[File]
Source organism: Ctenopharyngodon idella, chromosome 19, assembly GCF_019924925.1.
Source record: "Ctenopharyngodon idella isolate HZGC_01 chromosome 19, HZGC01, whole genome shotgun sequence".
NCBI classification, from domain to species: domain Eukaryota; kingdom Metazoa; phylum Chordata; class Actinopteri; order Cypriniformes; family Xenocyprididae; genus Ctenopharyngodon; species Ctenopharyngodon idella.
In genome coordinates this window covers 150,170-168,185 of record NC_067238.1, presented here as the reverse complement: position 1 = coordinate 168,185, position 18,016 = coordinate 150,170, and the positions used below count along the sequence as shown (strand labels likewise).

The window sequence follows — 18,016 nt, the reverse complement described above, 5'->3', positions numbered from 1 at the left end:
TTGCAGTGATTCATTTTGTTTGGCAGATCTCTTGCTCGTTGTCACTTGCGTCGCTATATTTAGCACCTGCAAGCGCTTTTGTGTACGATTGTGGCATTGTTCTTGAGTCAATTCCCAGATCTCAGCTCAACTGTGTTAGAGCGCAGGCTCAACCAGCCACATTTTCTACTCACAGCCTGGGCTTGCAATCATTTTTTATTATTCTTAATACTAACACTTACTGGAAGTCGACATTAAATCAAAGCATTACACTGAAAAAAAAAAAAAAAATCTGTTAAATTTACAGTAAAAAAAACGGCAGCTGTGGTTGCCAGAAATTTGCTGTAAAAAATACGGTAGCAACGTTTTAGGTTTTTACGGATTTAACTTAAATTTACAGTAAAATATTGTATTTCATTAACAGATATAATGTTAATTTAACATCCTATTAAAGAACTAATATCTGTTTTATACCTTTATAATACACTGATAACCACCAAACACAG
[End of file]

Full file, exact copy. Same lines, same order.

Source organism: Ctenopharyngodon idella, chromosome 19, assembly GCF_019924925.1.
Source record: "Ctenopharyngodon idella isolate HZGC_01 chromosome 19, HZGC01, whole genome shotgun sequence".
NCBI classification, from domain to species: domain Eukaryota; kingdom Metazoa; phylum Chordata; class Actinopteri; order Cypriniformes; family Xenocyprididae; genus Ctenopharyngodon; species Ctenopharyngodon idella.
In genome coordinates this window covers 150,170-168,185 of record NC_067238.1, presented here as the reverse complement: position 1 = coordinate 168,185, position 18,016 = coordinate 150,170, and the positions used below count along the sequence as shown (strand labels likewise).

The window sequence follows — 18,016 nt, the reverse complement described above, 5'->3', positions numbered from 1 at the left end:
TTGCAGTGATTCATTTTGTTTGGCAGATCTCTTGCTCGTTGTCACTTGCGTCGCTATATTTAGCACCTGCAAGCGCTTTTGTGTACGATTGTGGCATTGTTCTTGAGTCAATTCCCAGATCTCAGCTCAACTGTGTTAGAGCGCAGGCTCAACCAGCCACATTTTCTACTCACAGCCTGGGCTTGCAATCATTTTTTATTATTCTTAATACTAACACTTACTGGAAGTCGACATTAAATCAAAGCATTACACTGAAAAAAAAAAAAAAAATCTGTTAAATTTACAGTAAAAAAAACGGCAGCTGTGGTTGCCAGAAATTTGCTGTAAAAAATACGGTAGCAACGTTTTAGGTTTTTACGGATTTAACTTAAATTTACAGTAAAATATTGTATTTCATTAACAGATATAATGTTAATTTAACATCCTATTAAAGAACTAATATCTGTTTTATACCTTTATAATACACTGATAACCACCAAACACAG